Keeping you and your family healthy
Brown & Toland Physicians is closely monitoring the COVID-19 pandemic, and our commitment to the health and safety of our community is paramount. Our providers are on the front lines of the pandemic — testing and caring for patients and sharing knowledge to help inform our patients and each other.
Check your symptoms
Think you may have coronavirus? Read through some common symptoms of COVID-19 before speaking with your doctor or heading to a testing facility.
Do you need the coronavirus vaccination? Visit our vaccination information page.
Consult with your doctor
Many of our physicians can provide care virtually. Contact your doctor for next steps.
Discover how and where to get tested – and when it’s most appropriate.
Agency and Statewide COVID-19 Information
Centers for Disease Control & Prevention
Updates for schools, businesses, travel and more.
California COVID-19 Information
State and local public health information.
Testing Update for San Francisco Members
Updates on priorities for COVID-19 testing in San Francisco.
We’ve compiled a list of helpful questions and answers to help slow the spread of the virus and provide insights to keep you informed and safe. Updates will be shared as information becomes available.
Where can I get tested for COVID-19?
Clinic and mobile testing sites are available in San Francisco and the East Bay.
- Carbon Health has both clinic and mobile testing available across the Bay Area. Appointments are required, and a full listing of locations is available online: carbonhealth.com/coronavirus
- CityHealth has testing options in centers in San Francisco and San Leandro. Appointments are required and must be made online. Visit bayareacovid19testing.com for details.
- GoHealth/Dignity are assessing patients through virtual visits scheduled online and, if needed, scheduling appointments at one of their centers open for testing: www.gohealthuc.com/bayarea
Should I get tested for COVID-19?
If you have symptoms of COVID-19 and want to get tested, call your health care provider or go to one of the testing centers. The CDC has guidance for who should be tested, but decisions about testing are made by state and local health departments and health care providers. Check “Agency and Statewide COVID-19 Information” for guidance.
How much do COVID-19 tests cost?
Federal law now requires private insurers, Medicare and Medicaid to cover COVID-19 tests without any cost to the patient and provides funding to support free testing for some people without health insurance, though it does not guarantee access to no-cost tests for the uninsured. For private pay patients, please contact your health care provider for cost to administer a COVID-19 test.
How does COVID-19 spread?
The virus that causes COVID-19 most commonly spreads between people who are in close contact with one another (within about 6 feet, or 2 arm lengths). It spreads through respiratory droplets or small particles, such as those in aerosols, produced when an infected person coughs, sneezes, sings, talks or breathes.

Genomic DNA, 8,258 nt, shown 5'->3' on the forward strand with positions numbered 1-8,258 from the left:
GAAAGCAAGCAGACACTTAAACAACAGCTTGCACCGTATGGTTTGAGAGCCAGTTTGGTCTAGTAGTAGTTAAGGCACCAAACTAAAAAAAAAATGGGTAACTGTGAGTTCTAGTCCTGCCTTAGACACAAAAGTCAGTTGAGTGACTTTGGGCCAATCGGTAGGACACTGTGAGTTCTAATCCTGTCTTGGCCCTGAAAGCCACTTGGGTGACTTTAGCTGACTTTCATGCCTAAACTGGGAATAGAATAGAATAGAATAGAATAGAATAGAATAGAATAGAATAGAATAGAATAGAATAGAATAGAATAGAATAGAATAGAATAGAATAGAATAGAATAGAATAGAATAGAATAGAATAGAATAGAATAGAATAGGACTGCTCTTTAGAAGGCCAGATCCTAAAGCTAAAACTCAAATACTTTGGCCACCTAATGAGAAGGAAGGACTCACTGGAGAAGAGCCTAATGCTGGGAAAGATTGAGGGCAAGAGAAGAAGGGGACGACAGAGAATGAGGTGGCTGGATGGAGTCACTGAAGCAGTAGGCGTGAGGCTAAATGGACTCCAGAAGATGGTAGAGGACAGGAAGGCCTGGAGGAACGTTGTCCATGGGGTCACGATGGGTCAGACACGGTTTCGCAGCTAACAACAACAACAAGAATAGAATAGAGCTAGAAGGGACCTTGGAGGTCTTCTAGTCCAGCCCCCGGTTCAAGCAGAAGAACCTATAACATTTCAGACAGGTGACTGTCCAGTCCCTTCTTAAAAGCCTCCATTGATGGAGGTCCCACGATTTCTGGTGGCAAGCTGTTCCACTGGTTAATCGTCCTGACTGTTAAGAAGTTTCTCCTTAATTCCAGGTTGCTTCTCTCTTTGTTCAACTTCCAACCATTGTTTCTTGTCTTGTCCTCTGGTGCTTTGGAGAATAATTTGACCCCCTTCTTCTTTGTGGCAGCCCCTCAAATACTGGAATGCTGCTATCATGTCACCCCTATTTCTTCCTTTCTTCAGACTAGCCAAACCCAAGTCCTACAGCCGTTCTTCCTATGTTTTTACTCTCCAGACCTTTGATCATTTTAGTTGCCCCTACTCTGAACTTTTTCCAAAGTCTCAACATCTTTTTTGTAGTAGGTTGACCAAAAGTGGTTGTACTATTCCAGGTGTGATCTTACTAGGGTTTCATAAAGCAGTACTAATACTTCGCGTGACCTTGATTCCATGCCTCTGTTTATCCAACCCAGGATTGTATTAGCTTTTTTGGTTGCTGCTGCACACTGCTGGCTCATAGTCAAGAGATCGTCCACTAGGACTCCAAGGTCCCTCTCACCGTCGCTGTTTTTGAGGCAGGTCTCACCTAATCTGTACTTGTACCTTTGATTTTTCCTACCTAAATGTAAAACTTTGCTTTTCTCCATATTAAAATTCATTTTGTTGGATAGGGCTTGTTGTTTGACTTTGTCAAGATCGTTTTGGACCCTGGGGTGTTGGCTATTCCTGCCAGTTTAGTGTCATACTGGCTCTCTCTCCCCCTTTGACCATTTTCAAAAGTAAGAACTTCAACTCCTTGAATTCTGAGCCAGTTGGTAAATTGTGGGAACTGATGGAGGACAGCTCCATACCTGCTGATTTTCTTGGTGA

Is there a vaccine for COVID-19?
The Pfizer/BioNTech COVID-19 vaccine is being distributed to health workers now and will reach the rest of the population by spring 2021. Information about vaccine availability and the vaccination schedule will be continuously updated here as it becomes available.
Do I have to wear a mask to visit my doctor?
Cover your mouth and nose with a mask when you have to go out in public, including your doctor’s office, and stay at least six feet away from others while inside and in lines. If you think you have COVID-19, notify the doctor or health care provider before your visit and follow their instructions.
Why do I need to wear a mask?
COVID-19 spreads mainly from person to person through respiratory droplets. Respiratory droplets travel into the air when you cough, sneeze, talk, shout, or sing. These droplets can then land in the mouths or noses of people who are near you, or they may breathe these droplets in. Masks are a simple barrier to help prevent your respiratory droplets from reaching others. Studies show that masks reduce the spray of droplets when worn over the nose and mouth.
Who should not wear a mask?
- Children younger than 2 years old
- Anyone who has trouble breathing
- Anyone who is unconscious, incapacitated or otherwise unable to remove the mask without assistance
- Wearing masks may be difficult for some people with sensory, cognitive or behavioral issues. If they are unable to wear a mask properly or cannot tolerate a mask, they should not wear one, and adaptations and alternatives should be considered
What do I do after getting a COVID-19 test?
Test results for COVID-19 usually take 3-7 days to come in, if not sooner. Until you hear back from your provider, however, you should continue to practice the good hygiene and social distancing practices and follow other guidelines recommended by the CDC.
Who is at higher risk of serious COVID-19 symptoms?
The risk of developing dangerous symptoms of COVID-19 may be increased in people who are older and also in people of any age who have other serious health problems — such as heart or lung conditions, weakened immune systems, severe obesity or diabetes.